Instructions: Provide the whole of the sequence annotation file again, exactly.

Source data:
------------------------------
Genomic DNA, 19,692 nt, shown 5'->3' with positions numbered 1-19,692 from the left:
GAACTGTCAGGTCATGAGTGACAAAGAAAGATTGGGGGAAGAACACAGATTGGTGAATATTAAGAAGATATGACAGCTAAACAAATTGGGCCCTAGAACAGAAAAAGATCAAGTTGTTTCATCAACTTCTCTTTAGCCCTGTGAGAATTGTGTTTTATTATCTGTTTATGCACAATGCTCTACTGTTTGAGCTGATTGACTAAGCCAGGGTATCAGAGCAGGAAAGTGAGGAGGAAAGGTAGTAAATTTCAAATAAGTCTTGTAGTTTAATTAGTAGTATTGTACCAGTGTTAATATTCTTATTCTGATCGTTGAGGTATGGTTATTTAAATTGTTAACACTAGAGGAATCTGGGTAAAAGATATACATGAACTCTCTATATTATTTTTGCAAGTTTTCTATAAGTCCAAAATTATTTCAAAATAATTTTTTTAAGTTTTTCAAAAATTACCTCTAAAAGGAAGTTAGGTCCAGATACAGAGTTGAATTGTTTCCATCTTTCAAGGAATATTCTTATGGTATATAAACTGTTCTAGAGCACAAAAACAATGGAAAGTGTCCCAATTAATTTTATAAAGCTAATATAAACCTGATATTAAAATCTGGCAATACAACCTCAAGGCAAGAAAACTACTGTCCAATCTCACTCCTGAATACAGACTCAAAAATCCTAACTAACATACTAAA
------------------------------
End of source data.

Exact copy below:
Genomic DNA, 19,692 nt, shown 5'->3' with positions numbered 1-19,692 from the left:
GAACTGTCAGGTCATGAGTGACAAAGAAAGATTGGGGGAAGAACACAGATTGGTGAATATTAAGAAGATATGACAGCTAAACAAATTGGGCCCTAGAACAGAAAAAGATCAAGTTGTTTCATCAACTTCTCTTTAGCCCTGTGAGAATTGTGTTTTATTATCTGTTTATGCACAATGCTCTACTGTTTGAGCTGATTGACTAAGCCAGGGTATCAGAGCAGGAAAGTGAGGAGGAAAGGTAGTAAATTTCAAATAAGTCTTGTAGTTTAATTAGTAGTATTGTACCAGTGTTAATATTCTTATTCTGATCGTTGAGGTATGGTTATTTAAATTGTTAACACTAGAGGAATCTGGGTAAAAGATATACATGAACTCTCTATATTATTTTTGCAAGTTTTCTATAAGTCCAAAATTATTTCAAAATAATTTTTTTAAGTTTTTCAAAAATTACCTCTAAAAGGAAGTTAGGTCCAGATACAGAGTTGAATTGTTTCCATCTTTCAAGGAATATTCTTATGGTATATAAACTGTTCTAGAGCACAAAAACAATGGAAAGTGTCCCAATTAATTTTATAAAGCTAATATAAACCTGATATTAAAATCTGGCAATACAACCTCAAGGCAAGAAAACTACTGTCCAATCTCACTCCTGAATACAGACTCAAAAATCCTAACTAACATACTAAA